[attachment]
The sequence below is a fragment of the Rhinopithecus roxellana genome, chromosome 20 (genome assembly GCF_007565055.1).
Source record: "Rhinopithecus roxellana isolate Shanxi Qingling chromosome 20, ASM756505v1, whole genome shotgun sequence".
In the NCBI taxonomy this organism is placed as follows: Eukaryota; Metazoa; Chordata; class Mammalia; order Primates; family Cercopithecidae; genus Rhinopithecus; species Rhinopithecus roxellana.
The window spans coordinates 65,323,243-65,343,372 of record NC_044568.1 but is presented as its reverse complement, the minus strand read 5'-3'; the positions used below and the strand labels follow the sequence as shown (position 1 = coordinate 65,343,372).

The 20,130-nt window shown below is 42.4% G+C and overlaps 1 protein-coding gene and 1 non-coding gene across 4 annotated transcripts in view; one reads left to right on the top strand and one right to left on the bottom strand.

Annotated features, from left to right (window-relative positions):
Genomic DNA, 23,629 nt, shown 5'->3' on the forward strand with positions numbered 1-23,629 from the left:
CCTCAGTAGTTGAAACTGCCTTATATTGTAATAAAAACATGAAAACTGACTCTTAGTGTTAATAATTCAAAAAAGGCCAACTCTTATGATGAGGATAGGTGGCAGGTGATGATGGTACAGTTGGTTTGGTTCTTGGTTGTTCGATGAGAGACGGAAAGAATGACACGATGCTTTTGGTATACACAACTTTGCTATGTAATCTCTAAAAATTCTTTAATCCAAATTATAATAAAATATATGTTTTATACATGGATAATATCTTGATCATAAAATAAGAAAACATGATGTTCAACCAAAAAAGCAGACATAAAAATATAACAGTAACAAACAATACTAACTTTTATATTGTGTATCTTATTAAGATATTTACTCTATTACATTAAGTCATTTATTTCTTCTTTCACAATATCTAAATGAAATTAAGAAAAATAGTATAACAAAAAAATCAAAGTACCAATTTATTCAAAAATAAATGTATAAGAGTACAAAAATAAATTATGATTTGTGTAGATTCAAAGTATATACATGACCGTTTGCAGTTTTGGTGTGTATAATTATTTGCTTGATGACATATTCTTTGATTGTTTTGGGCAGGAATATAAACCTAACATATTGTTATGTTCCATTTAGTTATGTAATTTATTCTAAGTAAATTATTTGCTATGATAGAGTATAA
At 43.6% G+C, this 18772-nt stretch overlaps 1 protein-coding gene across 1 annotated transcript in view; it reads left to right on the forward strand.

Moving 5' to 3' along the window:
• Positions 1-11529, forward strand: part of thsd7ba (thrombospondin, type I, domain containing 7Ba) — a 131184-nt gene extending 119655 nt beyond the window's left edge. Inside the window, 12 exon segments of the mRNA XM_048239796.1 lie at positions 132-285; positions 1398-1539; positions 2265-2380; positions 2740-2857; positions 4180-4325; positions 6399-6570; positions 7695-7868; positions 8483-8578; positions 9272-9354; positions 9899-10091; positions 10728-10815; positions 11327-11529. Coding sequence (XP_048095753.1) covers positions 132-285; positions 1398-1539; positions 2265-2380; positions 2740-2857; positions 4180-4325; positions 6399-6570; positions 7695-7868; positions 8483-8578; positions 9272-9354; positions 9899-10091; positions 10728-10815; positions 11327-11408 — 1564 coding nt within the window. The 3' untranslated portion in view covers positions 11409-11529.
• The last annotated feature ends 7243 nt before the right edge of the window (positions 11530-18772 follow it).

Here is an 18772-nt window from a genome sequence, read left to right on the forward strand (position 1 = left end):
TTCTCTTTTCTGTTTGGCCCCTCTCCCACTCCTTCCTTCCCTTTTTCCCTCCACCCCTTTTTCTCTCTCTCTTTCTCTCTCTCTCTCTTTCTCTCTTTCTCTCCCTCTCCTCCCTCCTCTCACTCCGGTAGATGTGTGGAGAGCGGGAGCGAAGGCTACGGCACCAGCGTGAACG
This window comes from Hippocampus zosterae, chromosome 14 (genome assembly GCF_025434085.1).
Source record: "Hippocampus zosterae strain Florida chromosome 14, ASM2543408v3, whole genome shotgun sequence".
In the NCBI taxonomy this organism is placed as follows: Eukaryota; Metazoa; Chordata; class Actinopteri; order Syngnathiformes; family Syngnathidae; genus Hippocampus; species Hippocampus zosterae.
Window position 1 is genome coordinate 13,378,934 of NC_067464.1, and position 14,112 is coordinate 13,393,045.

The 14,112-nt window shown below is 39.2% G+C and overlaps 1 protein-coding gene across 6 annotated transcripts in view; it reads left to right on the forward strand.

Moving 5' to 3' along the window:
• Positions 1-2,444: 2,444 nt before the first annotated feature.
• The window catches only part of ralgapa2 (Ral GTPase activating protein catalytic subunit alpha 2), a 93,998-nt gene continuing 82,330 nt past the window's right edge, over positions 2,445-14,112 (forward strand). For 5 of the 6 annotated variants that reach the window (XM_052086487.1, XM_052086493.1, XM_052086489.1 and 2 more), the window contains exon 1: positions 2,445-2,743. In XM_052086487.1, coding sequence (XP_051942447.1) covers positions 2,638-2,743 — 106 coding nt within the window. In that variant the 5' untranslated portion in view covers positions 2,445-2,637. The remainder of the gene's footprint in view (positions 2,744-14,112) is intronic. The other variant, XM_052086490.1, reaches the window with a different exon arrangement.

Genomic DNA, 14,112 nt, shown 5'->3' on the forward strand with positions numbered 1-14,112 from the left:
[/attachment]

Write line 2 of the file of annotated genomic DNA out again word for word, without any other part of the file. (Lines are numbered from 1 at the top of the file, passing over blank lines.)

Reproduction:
Source record: "Rhinopithecus roxellana isolate Shanxi Qingling chromosome 20, ASM756505v1, whole genome shotgun sequence".